There are many different ideas and approaches for doing QA testing, many of which depend on what project management style you’re using, the developers on the team, and if you have a QA/functional testing team. However, this is how I’ve found it to be successful, based on my observations working on the CREST team at Virginia Tech.
First, a few assumptions on how we run things…
- We use Scrum, utilizing the JIRA Agile plugin for story creation and task decomposition
- We use Git for source code management
- The master branch is our production codebase
- The qa branch is our “sprint” branch
- As discussed below, each story is on its own branch. When completed (code and functional team accepted), it gets merged into the qa branch
- At the end of the sprint, the qa branch is merged into the master branch
1. A Branch per Story
Our development process is sticking as closely to Scrum practices as possible. We have a Scrum Master, a product owner, developers, and a functional team. When the sprint is organized and starting, we spin off a new branch for each story (we’re using Git). Since we use JIRA for the sprint breakdown, the new branch is named after the story (CREST-1234).
Why do we do this? Here’s a few points…
- Each feature’s code stands alone – by working on separate branches, if a particular feature isn’t ready, it doesn’t get merged into the sprint or production codebase and has a place to be developed until it’s ready
- Each feature can be tested individually – with each story having its own branch, it’s feature stands alone, allowing it to be isolated for testing. When it gets merged into the main qa branch, its integration/compatibility with other features can be tested
2. A Deployment Per Branch
As will be discussed in another article, when code is pushed to the story branch, a continuous integration server (Jenkins in our case) builds the code and deploys it into our QA environment. I’ve built an application, Bacabs, that scans our QA environment and creates a dashboard with the current deployments. The dashboard displays the following:
- Deployment – name of the branch, which is most cases the story name. The link goes to the deployment
- Summary and Description – JIRA issue summary and description, directly from the story
- Acceptance Task Status? – current status of the acceptance task in JIRA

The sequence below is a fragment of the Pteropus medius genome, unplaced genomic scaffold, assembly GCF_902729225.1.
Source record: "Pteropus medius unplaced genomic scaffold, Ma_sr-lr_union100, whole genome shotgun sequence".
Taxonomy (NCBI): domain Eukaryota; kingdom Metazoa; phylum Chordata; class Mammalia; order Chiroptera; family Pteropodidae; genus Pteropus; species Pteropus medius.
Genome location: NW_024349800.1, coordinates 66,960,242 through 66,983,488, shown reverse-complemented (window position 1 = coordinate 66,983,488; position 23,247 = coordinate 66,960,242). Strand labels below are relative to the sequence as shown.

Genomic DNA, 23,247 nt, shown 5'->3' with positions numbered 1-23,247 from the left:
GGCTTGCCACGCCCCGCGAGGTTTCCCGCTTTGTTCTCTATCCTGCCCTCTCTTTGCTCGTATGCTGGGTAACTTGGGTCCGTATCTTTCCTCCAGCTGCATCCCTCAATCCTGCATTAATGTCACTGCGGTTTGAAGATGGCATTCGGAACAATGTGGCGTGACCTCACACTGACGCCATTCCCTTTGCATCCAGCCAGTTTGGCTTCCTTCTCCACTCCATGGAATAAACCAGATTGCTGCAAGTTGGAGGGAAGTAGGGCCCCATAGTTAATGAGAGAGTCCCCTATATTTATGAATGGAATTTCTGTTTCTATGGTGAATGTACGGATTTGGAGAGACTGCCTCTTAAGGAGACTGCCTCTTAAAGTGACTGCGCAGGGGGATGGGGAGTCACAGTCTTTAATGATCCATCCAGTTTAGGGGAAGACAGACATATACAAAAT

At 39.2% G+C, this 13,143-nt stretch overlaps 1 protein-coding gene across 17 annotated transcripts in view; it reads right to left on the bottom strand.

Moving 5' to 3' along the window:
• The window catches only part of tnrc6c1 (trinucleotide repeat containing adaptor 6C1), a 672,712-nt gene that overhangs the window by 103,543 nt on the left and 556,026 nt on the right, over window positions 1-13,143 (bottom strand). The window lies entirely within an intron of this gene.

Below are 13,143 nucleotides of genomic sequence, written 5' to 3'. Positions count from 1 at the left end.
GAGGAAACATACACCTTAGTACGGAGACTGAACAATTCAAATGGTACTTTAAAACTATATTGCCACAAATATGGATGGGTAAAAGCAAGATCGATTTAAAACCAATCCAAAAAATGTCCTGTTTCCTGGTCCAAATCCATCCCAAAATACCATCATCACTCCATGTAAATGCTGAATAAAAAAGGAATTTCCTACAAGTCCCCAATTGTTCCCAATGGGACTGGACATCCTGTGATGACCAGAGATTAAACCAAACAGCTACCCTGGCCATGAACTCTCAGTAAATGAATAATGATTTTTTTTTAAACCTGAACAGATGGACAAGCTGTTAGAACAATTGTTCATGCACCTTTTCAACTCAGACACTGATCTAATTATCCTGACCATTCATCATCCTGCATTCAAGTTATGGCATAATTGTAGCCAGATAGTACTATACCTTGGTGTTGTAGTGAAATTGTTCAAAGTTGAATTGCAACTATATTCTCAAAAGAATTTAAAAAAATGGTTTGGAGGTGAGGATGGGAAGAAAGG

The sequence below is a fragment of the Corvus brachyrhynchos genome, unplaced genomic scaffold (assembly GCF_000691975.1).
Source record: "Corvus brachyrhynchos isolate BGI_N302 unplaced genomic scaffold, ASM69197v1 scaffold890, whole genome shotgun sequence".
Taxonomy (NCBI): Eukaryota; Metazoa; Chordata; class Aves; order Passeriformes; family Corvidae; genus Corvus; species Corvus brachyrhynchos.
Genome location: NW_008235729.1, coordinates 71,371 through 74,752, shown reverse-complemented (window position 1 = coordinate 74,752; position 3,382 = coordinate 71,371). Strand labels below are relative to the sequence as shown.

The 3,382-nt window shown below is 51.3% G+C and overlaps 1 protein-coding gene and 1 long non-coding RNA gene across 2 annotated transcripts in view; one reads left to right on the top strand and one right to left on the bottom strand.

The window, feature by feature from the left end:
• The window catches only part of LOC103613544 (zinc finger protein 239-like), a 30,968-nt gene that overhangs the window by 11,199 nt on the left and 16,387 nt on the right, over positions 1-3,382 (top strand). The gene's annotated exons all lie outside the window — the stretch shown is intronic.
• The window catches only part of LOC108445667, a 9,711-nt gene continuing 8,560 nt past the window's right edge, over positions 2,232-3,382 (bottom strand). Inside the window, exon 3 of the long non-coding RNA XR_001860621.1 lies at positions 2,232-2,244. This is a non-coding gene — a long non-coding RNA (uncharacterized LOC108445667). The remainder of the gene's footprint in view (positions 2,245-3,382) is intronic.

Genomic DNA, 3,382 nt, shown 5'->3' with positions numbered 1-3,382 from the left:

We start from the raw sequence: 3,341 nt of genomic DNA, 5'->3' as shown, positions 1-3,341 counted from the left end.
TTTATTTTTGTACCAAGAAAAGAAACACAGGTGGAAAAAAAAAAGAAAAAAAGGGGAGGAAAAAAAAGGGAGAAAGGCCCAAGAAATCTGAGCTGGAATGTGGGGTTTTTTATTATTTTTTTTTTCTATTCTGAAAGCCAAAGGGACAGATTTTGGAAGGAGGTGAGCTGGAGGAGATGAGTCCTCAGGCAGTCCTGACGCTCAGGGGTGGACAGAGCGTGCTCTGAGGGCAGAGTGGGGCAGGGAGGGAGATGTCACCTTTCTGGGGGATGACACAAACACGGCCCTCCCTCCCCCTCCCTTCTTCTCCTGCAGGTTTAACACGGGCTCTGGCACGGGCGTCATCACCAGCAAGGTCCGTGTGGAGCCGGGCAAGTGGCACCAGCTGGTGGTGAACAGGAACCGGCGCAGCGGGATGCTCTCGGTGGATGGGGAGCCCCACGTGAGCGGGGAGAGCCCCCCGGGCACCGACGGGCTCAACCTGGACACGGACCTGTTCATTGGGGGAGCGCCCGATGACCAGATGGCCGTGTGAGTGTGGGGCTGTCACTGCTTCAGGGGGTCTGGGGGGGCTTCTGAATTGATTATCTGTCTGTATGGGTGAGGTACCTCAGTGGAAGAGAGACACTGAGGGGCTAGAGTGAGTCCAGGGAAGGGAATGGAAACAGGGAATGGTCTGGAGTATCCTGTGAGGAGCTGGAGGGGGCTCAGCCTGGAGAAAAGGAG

- % Progress – indicates the completion rate of the stories’s subtasks
- Code Last Updated – timestamp and author for the last commit on the story’s branch
- Discovery Time – a rough timestamp of when that deployment was last updated
After the entire story has been marked as completed in JIRA, the dashboard displays the story with lines through the text, indicating that it is completely finished and can be (if not done already) merged into QA. The dashboard currently does not look to see if a particular story has already been merged.
The dashboard application polls the QA environment every 30 seconds (by default) and publishes updates through a WebSocket to any connected users. If desktop notifications are enabled, notifications are presented when a deployment is removed or added.
3. Merge only after Testing
When we’ve indicated that we feel a particular story is completed, we move the User Acceptance Task story subtask into In Progress, signaling that the story is ready for acceptance testing. The product owner and functional team then run through their tests, provide feedback, we make changes, and then the story is then accepted. At this point, the story is pulled into the qa branch, where the product owner and functional team typically validate their testing again.
As a note, we move a story into acceptance testing only when the following have been met:
- Feature is completed
- All server-side code is unit tested (haven’t gotten around to unit testing front-end code quite yet)
- An automated functional test is written (we’re utilizing Arquillian and Shrinkwrap for artifact creation and deployment and Drone and Graphene to create page abstractions for automated browser testing)